Pub opera takes on the world's finest at Oliviers
Opera is gearing up for a David and Goliath battle as a production first performed to 35 people in a pub takes on the collaborative might of five international companies at the stage's answer to the Oscars. Opera UpClose's La Bohème is nominated alongside Adriana Lecouvreur, lavishly staged at the 2,200-seat Royal Opera House, in the best new opera production category at next Sunday's Olivier Awards.
La Bohème – eventually a sell-out at the 150-seat Soho Theatre last summer – opened to its tiny first audience at the Cock Tavern in north London in December 2009. The nomination is particularly notable because it was the company's debut show.
Adriana Lecouvreur, which starred Angela Gheorghiu in November, was co-produced by the Royal Opera House, Vienna State Opera, San Francisco Opera, the Liceu, Barcelona, and Opéra Bastille. The other Olivier contenders are Elegy for Young Lovers at the Young Vic; and A Dog's Heart at the London Coliseum.
Robert van Leer, head of music and arts at the Barbican, said OperaUpClose's nomination "can't help but change perception" of opera, adding that any production that took a work into a new place, a new context and new audience was good for the genre.
La Bohème was scheduled to run for six weeks at the Cock Tavern Theatre in Kilburn, but ended up playing for over five months, a stint the company believes is a world record. The theatre expanded its capacity to 50 seats to meet demand.
Robin Norton-Hale, joint artistic director of OperaUpClose, said the Olivier nomination showed that there were "different ways of doing opera and different ways of doing [it] well". She added that it was exciting to get both audience and industry recognition. Last month, La Bohème was named best off-West End production at the Whatsonstage.com Awards, voted for by the public.
OperaUpClose's innovative production of Puccini's classic featured a new version of the libretto, a young cast, and an intimacy not often experienced with opera: the second act takes place in the bar. It was the first opera to be staged at Soho Theatre. One of the highest-grossing shows in the venue's history, it returned for another sell-out run earlier this year.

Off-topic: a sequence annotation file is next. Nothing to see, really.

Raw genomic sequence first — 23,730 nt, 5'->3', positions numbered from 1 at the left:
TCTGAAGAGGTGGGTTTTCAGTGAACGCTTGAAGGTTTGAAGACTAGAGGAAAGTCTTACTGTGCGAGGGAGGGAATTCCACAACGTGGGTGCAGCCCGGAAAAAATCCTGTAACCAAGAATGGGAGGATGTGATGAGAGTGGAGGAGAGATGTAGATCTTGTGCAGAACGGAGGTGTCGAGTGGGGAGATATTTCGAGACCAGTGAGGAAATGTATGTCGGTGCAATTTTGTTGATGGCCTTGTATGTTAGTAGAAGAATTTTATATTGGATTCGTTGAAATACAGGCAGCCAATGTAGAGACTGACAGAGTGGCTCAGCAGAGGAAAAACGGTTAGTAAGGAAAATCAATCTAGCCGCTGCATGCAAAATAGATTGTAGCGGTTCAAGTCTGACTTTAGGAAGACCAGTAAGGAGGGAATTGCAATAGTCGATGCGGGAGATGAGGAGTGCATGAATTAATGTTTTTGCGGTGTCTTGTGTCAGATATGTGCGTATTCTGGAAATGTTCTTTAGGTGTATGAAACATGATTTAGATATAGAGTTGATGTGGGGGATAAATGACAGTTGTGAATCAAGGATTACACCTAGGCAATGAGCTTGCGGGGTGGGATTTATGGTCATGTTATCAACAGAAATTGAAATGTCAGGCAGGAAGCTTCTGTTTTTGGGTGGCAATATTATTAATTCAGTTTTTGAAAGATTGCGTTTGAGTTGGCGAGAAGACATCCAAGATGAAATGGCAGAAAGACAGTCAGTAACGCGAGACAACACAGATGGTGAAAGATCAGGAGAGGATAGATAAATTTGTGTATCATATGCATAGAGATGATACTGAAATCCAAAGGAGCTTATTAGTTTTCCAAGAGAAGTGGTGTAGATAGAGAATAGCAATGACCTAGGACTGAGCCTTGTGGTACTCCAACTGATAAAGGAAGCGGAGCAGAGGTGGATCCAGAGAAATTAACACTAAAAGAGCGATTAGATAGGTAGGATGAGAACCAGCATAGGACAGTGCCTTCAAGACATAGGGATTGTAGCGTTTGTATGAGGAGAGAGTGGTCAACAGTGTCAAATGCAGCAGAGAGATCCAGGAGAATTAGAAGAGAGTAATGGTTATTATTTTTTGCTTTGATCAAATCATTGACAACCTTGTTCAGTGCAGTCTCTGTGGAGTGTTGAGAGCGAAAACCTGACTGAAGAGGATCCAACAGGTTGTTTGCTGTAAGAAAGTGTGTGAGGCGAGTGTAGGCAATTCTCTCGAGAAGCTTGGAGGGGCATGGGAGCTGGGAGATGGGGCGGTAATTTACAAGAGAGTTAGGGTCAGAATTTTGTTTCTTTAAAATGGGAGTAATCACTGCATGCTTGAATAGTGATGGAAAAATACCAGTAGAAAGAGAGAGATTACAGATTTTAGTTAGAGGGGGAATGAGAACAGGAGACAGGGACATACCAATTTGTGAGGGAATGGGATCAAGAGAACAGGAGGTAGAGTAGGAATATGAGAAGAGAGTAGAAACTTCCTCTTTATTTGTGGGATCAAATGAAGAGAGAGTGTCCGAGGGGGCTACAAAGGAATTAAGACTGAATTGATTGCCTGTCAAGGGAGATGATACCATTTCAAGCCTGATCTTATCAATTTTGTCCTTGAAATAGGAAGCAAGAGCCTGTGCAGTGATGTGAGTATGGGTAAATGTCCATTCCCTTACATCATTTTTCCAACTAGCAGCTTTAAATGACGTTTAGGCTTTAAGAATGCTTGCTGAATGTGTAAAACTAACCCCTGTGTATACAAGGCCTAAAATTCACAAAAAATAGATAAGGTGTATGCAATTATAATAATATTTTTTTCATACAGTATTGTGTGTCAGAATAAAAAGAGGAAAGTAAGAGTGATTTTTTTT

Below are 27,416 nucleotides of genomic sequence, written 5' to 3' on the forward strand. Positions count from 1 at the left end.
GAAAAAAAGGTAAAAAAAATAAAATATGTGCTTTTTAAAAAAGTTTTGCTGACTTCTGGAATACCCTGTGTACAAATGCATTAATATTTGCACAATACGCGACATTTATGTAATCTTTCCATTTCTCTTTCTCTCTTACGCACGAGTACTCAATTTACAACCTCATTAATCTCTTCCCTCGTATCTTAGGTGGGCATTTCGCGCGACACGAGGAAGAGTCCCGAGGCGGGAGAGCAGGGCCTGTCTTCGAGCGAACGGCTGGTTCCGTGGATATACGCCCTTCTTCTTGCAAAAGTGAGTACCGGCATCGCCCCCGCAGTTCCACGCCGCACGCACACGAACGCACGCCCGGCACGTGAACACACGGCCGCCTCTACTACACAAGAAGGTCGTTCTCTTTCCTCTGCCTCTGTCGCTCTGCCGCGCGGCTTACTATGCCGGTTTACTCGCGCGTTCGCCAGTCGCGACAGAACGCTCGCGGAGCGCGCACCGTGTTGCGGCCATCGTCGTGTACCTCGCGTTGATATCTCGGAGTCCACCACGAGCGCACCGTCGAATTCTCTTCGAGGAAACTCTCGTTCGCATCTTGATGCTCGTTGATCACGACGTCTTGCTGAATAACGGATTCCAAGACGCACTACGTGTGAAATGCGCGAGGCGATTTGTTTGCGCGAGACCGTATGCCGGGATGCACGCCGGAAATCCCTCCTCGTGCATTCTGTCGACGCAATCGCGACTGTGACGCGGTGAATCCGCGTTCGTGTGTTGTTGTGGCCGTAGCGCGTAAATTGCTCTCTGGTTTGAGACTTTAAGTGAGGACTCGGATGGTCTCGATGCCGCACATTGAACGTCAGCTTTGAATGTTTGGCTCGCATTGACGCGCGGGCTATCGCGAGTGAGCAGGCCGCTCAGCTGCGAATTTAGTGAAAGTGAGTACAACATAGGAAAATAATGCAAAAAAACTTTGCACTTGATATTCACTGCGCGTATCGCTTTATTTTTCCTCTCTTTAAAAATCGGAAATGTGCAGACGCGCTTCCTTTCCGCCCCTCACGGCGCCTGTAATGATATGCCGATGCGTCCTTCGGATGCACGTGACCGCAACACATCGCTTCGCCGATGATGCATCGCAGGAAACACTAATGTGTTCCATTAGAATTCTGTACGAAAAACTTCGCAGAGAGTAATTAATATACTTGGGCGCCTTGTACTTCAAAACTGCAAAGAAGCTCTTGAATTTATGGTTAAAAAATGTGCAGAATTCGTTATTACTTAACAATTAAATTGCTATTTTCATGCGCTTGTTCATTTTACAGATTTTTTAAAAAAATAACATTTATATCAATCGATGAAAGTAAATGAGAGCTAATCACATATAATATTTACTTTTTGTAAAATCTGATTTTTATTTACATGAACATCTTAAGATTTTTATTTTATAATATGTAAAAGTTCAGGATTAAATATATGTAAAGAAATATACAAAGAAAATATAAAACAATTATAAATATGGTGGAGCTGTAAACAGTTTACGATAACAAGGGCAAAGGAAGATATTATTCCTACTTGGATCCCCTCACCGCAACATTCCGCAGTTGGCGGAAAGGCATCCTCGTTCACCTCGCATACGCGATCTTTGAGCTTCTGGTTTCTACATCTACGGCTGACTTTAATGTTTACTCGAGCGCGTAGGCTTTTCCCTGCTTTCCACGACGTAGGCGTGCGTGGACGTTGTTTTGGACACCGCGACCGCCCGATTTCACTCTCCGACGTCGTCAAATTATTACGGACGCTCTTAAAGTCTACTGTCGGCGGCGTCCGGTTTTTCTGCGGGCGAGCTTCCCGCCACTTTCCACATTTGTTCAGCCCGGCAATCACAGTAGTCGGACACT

"To be nominated for an Olivier on a show this early in the career of the director, writer and company is an absolutely phenomenal achievement," said Steve Marmion, Soho Theatre's artistic director. "I have been directing 15 years and not managed it. It's a genuinely monumental achievement to have got to the longlist, never mind the shortlist."
Elaine Padmore, director of opera for the Royal Opera, agreed that the company's nomination was "fantastic". She added: "The Oliviers is a great event, but normally it's just a polite tussle between Royal Opera and English National Opera as to who is going to win."
In October, OperaUpClose became the resident company at the 107-seat King's Head Theatre in Islington, north London, where La Bohème is currently in repertory.
Founded 1947 by royal charter
Home The Royal Opera House, Covent Garden First production Carmen at the ROH, January 1947
Annual revenue £98m
Government funding £27.5m Arts Council grant
Biggest audience 84,600 for La Traviata (June 2009) (2,225 at ROH, plus big screens and cinemas)
Founded October 2009
Home The King's Head Theatre, London, since October 2010
First production La Bohème, December 2009 at the 35-seat Cock Tavern Theatre
Annual revenue About £400,000
Government funding Nil
Biggest audience 150 at Soho Theatre last summer
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